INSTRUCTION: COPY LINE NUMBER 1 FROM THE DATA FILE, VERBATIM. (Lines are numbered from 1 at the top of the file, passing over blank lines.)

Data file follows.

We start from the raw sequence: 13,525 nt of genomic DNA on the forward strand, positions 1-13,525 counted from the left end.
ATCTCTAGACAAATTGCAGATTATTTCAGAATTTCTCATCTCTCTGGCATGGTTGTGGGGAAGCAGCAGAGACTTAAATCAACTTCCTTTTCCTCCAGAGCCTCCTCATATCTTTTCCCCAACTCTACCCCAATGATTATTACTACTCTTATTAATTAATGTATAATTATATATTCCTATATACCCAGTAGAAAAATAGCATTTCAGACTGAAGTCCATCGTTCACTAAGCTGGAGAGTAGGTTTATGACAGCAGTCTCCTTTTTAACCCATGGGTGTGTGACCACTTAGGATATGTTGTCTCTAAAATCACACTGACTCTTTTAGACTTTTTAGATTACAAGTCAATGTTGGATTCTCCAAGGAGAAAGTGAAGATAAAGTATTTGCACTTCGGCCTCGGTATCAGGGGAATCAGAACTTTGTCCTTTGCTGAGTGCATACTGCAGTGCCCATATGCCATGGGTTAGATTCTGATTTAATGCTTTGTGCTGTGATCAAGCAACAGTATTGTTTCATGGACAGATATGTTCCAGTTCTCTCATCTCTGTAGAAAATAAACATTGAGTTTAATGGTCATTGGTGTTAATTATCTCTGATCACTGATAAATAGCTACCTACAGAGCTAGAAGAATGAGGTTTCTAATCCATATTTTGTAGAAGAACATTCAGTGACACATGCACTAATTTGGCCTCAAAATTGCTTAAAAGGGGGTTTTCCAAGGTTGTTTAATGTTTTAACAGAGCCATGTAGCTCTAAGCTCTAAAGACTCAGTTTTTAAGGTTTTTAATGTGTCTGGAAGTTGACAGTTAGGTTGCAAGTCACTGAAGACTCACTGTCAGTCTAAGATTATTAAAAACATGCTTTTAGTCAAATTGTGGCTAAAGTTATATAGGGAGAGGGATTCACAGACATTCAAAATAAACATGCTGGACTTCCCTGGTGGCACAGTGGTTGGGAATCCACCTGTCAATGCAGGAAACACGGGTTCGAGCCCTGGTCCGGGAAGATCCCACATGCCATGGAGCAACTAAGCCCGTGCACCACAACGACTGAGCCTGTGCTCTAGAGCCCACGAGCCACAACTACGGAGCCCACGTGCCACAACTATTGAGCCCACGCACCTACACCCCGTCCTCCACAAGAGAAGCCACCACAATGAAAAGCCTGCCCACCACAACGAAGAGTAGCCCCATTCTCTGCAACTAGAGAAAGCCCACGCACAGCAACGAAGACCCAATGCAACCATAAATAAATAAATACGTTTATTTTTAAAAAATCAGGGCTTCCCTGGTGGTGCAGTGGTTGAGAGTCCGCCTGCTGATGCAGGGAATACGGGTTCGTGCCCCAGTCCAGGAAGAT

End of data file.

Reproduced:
We start from the raw sequence: 13,525 nt of genomic DNA on the forward strand, positions 1-13,525 counted from the left end.